Kale Heywet Word of Life Church

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Kale Heywet Word of Life Church
Location southern Ethiopia
Country  Ethiopia
Denomination Evangelicalism
Churchmanship Pentecostal (P'ent'ay)
Website Kale Heywet Church website
Status Megachurch

Kale Heywet (Word of Life) Church (KHC) is the largest evangelical denomination in Ethiopia. Started in the early 1920s by pioneering Serving In Mission, formerly, Sudan Interior Mission, (SIM) missionaries, Kale Heywet Church thrived in the south-central and south-western corners of the country during the five-year Italian occupation in the 1930s.

Dr. Thomas Alexander Lambie (1885-1954) is one of the prominent of early missionaries towards the establishment of the KHC. His entry and stay for some seven years and re-entry with a group of the first batch of SIM missionaries into the country, his fast friendship with the commoner as well as the high-level officials, including the emperor himself, his brave commitment even to relinquish his birth citizenship to be an Ethiopian in order to get the right to buy and retain land titles and build mission stations with less bureaucracy, is a story in its own right. Articles such as this one and his books testify to his life and ministry.[1] In the first decade of the missionary endeavor the mission itself was known locally as "Lambie's Mahber" - Lambie's association.[2]

The first missionaries had initially planned a trip into the western part of Ethiopia, but after prayer felt they were being led to the South Central area.[3] The early missionary work was concentrated among the Welayta, Kambaata, and Sidama peoples, which are the three most densely populated awrajas (regions) in Ethiopia. This area was, as fertile spiritually as it is geographically. At Dembi Dollo Lambie worked with an Ethiopian evangelist named Gidada Solon.[4]

The few missionaries that entered the country all had to exit the country during the country's invasion by the Italians. They left a handful of believers with the translation of portions of Scriptures and the Gospel of Mark. What the missionaries found when they returned after the five-year occupation of the country was astounding. The handful of believers was multiplied by thousands, and the fledgling congregation was very strong. The price of planting this church in Ethiopia was at a very great cost, it even cost of the lives of three of the earliest missionaries. Nearly 100 missionaries toiled hard for about ten years before they left the country during the invasion. The Italians were not friendly to the Orthodox Church and treated the new Evangelical believers harshly.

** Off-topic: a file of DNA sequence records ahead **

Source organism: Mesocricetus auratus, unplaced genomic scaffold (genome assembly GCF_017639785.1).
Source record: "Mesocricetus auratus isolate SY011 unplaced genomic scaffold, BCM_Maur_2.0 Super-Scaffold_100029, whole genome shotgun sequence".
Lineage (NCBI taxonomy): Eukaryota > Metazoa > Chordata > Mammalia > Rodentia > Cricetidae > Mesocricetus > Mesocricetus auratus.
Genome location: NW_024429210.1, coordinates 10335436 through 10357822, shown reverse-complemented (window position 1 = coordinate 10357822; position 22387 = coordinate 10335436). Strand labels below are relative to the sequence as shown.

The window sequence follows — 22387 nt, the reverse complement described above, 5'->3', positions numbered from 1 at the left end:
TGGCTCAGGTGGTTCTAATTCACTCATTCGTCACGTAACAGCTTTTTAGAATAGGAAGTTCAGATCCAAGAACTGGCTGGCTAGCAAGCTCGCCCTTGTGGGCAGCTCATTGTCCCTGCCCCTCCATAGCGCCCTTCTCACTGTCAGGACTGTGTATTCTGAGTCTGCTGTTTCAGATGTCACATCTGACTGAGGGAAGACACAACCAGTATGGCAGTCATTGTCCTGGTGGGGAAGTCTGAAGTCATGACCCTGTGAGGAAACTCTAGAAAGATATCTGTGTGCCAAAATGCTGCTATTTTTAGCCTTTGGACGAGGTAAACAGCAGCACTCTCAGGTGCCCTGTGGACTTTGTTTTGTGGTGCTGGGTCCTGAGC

Changed lives were very evident among the converts who had followed the animist way of life. The congregations that grew in the absence of the church planting missionaries wasn’t lacking anything. In fact, their unprecedented absence was a boon in a way as it gave birth to a church with an indigenous local texture. The devotion of the believers was pure and their worship biblical as well as culture-sensitive. Returning missionaries, aside from church planting in unreached areas, provided needed biblical and theological teachings to the growing church. It was this unwavering commitment to the teaching of the Word of God, that kept KHC healthy and strong.

Kale Heywet Church grew and matured in its primal years not without persecution and challenges. The long established and state supported Ethiopian Orthodox Church tried from long before not to permit missionaries into the country. What crystallized this was the church’s unfortunate experience with the Jesuit missionaries some four centuries earlier. The missionaries were limited in their effort to preach the good news. The nationals were tried and imprisoned.

It was thus that Kale Heywet Church, numerically by far the largest Evangelical denomination, was started and developed. In the seventy years of its history the church has witnessed not a few ups and downs. In the 1950s together with like denominations of the Baptist Church and the Church of Christ, the Yewongel Amagnotch Andnet Mahber (Gospel Believers' Fellowship?) was established. This body served as the voice of the Evangelical believers in Ethiopia for no less than three decades.

Currently KHC has about or more than 7,774 local congregation and estimated 6,7 million members and adherents. Its 300+ intermediate and higher level Bible Schools, 3 ministers' training centers, 1 theological college, and 1 seminary (a consortium) teach and equip tens of thousands and graduate thousands each year. The multi-faceted ministries of KHC include Evangelism, theological training, Women's ministry, Youth ministry, Children's ministry and Children's Centre, Missions, Urban and Rural Integrated ministries, and diverse training ministries.

The Head Office of Kale Heywet Church is located south of Mexico Square, near the Africa Union Head Office.

See also[edit]


  1. ^ Doctor Without a Country, New York, 1939.
  2. ^ F. Peter Cotterell, Born at Midnight, Moody Press, Chicago, 1973, pp.32-33.
  3. ^ "Ethopian Kale Heywet Church". Retrieved 19 March 2013. 
  4. ^ See Dictionary of African Christian Biography: Thomas Lambie and Dictionary of African Christian Biography: Gidada Solon

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